The good news is that you’re already thinking probabilistically. Any time any expert makes any pronouncement on an uncertain variable, they are making a probabilistic estimation. Remember, there are no facts about the future. The bad news is that, unless you’ve had your knowledge ‘calibrated’, you’re unlikely to be accurate with your estimates. Particularly if you’re working in an industry going through substantial change, or you’re looking further than a couple of quarters. Read Keith Stanovich’s Decision Making and Rationality in the Modern World if you’re interested in learning more about why knowledge calibration is important.
The importance of modelling the future with probabilities has increased significantly as organizations start crafting their data governance strategies. Every business is now a data business and data is a unique organizational asset. We have duties of care and responsibility for ensuring the data asset has sufficient governance. As we’ve seen with high profile stumbles like Equifax and with the impending arrival of GDPR, there are real costs associated with not understanding data.
Find better ideas to think with
Because leaders need to invest in analytics and artificial intelligence capability, their organizations need to start adopting the techniques necessary to manage complex adaptive systems. Or, put another way, if you plan on hiring data scientists or investing in self-service analytics, you’re going to use probabilistic techniques sooner rather than later. So you may as well start now.
Which means learning to differentiate between two basic ideas of what probability is. Most of us will be stuck in the first idea of probability. Getting to the second idea of probability isn’t easy. As E. F. Schumacher wrote in A Guide for the Perplexed, “… the human mind, generally speaking, does not just think: it thinks with ideas, most of which it simply adopts and takes over from its surrounding society.”
So to get ourselves thinking probabilistically for our modern age, we need to think with better ideas about what probability is. If you did statistics in your first year of university, you would have done some papers based on classical probability. This is where we know the parameters of a system and can calculate the probabilities for the events the system will generate. Classical probability is still useful in the right context.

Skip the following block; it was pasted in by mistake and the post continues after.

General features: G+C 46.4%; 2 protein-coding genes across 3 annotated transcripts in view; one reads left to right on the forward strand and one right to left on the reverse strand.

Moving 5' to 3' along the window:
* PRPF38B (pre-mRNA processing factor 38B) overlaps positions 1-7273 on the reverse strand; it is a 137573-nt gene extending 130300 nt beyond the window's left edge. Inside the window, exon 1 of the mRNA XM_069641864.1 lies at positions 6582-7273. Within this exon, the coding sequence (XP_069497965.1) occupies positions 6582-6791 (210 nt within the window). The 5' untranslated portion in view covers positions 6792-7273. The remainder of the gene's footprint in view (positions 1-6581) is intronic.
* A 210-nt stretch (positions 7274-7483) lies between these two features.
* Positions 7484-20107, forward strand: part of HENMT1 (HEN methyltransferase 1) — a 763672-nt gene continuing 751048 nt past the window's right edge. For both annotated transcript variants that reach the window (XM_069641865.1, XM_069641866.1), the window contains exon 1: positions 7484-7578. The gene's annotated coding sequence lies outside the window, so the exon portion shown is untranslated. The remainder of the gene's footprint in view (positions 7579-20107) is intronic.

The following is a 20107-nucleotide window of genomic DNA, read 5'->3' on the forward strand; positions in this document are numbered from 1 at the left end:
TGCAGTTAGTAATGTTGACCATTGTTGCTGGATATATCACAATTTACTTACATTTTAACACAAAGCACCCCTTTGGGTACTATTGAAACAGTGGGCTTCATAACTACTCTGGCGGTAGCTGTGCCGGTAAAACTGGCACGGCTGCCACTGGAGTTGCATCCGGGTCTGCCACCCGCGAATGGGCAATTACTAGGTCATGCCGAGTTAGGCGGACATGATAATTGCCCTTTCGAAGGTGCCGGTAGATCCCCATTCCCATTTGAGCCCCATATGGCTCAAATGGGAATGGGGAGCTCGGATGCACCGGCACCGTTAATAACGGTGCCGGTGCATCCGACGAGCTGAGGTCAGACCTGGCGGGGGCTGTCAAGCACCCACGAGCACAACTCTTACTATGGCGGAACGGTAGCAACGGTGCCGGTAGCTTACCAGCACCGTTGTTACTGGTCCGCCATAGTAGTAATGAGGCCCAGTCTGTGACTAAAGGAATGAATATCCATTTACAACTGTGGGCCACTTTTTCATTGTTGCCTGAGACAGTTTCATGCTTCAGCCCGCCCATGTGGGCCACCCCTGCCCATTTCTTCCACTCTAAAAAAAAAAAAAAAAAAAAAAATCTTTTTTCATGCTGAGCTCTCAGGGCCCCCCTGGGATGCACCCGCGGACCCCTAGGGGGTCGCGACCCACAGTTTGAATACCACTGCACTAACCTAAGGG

The problem is that context is slowly contracting. As the World Economic Forum observed in its 2016 report The Future of Jobs, nearly half of the knowledge acquired during the first year of a four-year technical degree is already obsolete by graduation day. The half-life of expertise is steadily decreasing. Learning how to learn is becoming a critical executive skill and learning to think probabilistically will become table stakes.
It’s subjectivist probability that you need to put in your annual professional development plan. Subjective probabilities aren’t obtained from an experiment or a replicable event. They express an opinion or degree of belief about how likely a particular event is to occur. We deal in subjective probabilities all the time: the next time you’re in a meeting count the number of times people say ‘probably’ or ‘likely to’. Sometimes the word ‘should’ also disguises a subjective probability. One useful outcome of having your knowledge calibrated is you become alert to any language that claims future knowledge.
Most of us are used to building “if/then” statements. But few of us are used to framing questions in the form of “given this…what is the likelihood of observing that?” But if you want to make the most of your data strategy, progress your career on the data side of business or get a good return on your analytics investment, you’re going to need to make that shift. And sooner rather than later.